1. Become a DoA Archivist!
    Volunteers Needed!
    Dismiss Notice
  2. The Mod team regrets to inform the community that Mirodoll is now banned from Den of Angels. Please view the following thread:
    Mirodoll Banned from DoA
    Dismiss Notice

Yellowing: Is it "Natural" or does it constitute "Damage"?

May 14, 2009

    1. This topic has been touched upon in other threads all over DoA, but only in a post here or there rather than its own discussion. I'd like to explore the topic more in-depth, if possible.

      - Do you feel that yellowing is just a natural feature of resin, or does it constitute a damaged doll? Is yellowing a sign of a well-loved doll, or is it a defect that signifies improper care?

      - When does yellowing cross the line between "acceptable" and "unacceptable"?

      - Would you buy a very yellowed doll? If so, would you try to "fix" it? Why or why not?


      This thread is not meant to discuss what causes yellowing, or yellowing solutions/prevention. There are already plenty of threads about that in the Customizing area of the forum. This is more of a discussion about opinions on yellowing, and why it is or is not considered a negative feature.
       
    2. I don't mind yellowed dolls at all, in fact I find they have a nice 'antique ivory' look, which I love to paint.

      I only find yellowing a problem if the doll is very unevenly yellowed, or if I'm trying to assemble some sort of hybrid and the head is markedly different in color to the body.

      I consider it normal wear, really... but it's amazing to me how some dolls from the same release are so much more yellowed than others. I figure those people must have a lot of light in their homes/doll display areas.

      Raven
       
    3. I don't consider yellowing a negative feature. I mean, I'm careful with my dolls and try to keep them out of the sun, but I won't love them any less if they're yellowed. I consider it to be 'just one of those things' and I don't think it's 'damaged'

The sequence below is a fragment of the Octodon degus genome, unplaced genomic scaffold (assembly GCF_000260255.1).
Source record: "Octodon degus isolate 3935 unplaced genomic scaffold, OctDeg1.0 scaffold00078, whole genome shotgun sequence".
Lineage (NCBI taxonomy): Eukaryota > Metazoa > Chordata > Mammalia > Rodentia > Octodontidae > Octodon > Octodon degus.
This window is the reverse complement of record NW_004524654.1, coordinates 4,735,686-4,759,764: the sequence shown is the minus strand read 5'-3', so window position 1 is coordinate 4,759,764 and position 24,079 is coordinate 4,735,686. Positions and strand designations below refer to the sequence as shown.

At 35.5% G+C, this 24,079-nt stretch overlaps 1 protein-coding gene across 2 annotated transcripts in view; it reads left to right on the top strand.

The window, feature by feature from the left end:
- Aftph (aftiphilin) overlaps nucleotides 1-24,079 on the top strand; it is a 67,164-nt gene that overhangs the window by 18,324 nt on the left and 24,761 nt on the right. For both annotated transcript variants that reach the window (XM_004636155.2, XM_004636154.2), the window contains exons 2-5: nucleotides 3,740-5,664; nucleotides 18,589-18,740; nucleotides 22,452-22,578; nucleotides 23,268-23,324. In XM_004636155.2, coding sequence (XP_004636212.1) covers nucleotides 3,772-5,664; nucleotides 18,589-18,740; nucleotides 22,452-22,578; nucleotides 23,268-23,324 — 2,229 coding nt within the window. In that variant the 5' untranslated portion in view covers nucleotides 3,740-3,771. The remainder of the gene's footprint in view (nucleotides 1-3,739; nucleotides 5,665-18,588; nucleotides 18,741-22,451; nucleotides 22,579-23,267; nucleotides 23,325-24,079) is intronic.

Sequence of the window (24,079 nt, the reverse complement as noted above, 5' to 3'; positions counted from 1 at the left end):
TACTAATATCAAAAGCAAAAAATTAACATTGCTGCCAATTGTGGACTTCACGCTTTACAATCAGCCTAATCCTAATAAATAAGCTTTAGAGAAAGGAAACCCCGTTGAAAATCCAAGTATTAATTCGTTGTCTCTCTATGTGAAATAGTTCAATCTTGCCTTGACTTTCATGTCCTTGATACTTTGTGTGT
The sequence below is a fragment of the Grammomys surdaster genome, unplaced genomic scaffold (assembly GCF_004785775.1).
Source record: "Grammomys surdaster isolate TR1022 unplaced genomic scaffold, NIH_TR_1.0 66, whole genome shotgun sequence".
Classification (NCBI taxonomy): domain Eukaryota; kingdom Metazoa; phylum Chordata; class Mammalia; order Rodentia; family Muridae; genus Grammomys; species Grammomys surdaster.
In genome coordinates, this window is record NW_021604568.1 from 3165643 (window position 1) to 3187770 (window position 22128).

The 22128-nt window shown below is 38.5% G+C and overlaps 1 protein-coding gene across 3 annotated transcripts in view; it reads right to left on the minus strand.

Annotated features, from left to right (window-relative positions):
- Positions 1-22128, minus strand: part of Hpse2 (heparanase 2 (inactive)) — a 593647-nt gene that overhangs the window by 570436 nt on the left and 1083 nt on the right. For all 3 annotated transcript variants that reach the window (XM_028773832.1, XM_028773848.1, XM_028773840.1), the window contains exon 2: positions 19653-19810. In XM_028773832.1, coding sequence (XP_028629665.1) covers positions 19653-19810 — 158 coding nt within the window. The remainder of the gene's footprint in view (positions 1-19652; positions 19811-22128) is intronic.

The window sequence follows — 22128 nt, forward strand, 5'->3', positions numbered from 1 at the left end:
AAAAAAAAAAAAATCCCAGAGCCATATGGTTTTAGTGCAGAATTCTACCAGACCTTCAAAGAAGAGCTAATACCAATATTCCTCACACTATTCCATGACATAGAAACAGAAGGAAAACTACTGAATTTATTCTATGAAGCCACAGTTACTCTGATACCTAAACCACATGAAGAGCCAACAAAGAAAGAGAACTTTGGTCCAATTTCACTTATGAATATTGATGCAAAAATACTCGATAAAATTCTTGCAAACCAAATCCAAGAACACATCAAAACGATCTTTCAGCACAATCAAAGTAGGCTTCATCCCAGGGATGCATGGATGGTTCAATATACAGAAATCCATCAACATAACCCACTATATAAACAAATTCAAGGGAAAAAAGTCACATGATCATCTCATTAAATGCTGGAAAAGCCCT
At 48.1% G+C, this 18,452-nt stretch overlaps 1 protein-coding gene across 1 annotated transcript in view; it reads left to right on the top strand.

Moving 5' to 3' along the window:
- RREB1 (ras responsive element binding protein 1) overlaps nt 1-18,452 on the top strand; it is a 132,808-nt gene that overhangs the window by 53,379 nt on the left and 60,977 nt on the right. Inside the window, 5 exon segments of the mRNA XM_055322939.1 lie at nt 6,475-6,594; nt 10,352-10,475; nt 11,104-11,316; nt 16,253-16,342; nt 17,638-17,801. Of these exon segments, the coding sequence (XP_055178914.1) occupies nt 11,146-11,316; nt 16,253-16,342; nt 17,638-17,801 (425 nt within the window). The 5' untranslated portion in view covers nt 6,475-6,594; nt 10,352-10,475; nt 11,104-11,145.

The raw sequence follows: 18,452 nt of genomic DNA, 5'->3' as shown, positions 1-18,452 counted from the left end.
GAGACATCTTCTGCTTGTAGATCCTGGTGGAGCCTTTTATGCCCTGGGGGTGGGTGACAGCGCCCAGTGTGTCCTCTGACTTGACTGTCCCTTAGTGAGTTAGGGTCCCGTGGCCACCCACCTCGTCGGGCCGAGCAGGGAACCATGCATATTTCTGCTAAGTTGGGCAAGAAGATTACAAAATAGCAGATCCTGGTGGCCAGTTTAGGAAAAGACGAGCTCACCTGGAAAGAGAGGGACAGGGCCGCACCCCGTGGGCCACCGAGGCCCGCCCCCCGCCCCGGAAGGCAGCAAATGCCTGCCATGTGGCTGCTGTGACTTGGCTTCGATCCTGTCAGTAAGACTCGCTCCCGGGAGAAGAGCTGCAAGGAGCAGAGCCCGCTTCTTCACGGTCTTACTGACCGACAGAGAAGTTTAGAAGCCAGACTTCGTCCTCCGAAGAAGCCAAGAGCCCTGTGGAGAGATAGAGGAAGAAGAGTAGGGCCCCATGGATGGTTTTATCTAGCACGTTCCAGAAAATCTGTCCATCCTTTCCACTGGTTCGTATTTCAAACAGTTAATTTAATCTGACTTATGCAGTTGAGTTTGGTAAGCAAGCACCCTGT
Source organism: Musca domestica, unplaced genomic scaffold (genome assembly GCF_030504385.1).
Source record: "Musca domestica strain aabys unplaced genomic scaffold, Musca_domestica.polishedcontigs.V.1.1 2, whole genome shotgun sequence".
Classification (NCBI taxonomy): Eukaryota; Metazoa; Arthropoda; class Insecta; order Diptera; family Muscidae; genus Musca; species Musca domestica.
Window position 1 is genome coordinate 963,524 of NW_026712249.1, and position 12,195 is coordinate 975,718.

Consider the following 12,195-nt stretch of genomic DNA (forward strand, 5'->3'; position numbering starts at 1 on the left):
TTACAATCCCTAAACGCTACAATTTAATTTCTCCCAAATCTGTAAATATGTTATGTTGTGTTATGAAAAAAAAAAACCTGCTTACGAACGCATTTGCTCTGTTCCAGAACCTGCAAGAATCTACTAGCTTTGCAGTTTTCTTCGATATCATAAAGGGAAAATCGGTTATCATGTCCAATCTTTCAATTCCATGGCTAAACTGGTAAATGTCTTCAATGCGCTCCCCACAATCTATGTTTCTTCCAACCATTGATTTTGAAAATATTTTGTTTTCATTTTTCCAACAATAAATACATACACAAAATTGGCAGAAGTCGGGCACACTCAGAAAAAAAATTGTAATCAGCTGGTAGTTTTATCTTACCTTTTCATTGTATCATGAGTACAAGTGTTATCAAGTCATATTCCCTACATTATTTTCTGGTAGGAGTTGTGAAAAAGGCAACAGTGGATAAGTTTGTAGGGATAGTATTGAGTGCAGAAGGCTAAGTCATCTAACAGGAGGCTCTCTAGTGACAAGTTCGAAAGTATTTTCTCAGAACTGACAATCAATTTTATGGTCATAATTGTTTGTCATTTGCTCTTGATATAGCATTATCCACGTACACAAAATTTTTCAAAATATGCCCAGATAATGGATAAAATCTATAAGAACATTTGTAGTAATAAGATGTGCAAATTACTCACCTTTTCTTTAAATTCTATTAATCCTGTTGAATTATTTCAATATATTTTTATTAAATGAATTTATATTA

If it was a mould I really wanted, I wouldn't hesitate to buy a yellowed doll. I may try to fix it, if I felt the doll needed it, but probably not. Particularly if it were a very old kind of doll that wasn't made any more, I wouldn't want to ruin it :3
       
    4. While I do try and take some precautions with my dolls against yellowing, I don't quite see it as damage. It is simply the way the material ages--things can be done that can speed up or slow down the process, but no matter what there will be some color change overtime simply because that's what resin does.

      I can't tell you exactly what would be unacceptable/acceptable--I'd have to see the doll itself. On the whole, yellowing would not necessarily discourage me from buying a doll--especially French resin since it's pretty well going to yellow noticeably no matter what. My one French resin doll that I've had for the better part of three years now is definitely yellowed, but I still find him just as beautiful as he ever was. I don't feel the need to go out of my way to de-yellow dolls--in the case of the doll I just mentioned, I wouldn't want to damage his faceup (or risk damaging him, for that matter depending on what type of process you're talking about).

      The one time I would find yellowing absolutely unacceptable is if someone was not upfront about it in a sales thread--it's definitely something that needs to be disclosed to potential buyers.
       
    5. Some dolls turn yellow as they age and some do not so much. My dolls stay in their carriers in my rather dark house when I'm not playing or photographing them (which is most of the time), and yet some of the older ones have yellowed very slightly. It's not a problem for me; I love them anyway. I might buy a yellowed doll if it was a doll I really wanted and the price was adjusted to reflect the current condition of the doll. If I like the look of it, I would probably leave it as it is, if not, I might work on it to lighten it, or even dye it. "Acceptable" and "unacceptable" are totally subjective to me, depending on the doll itself.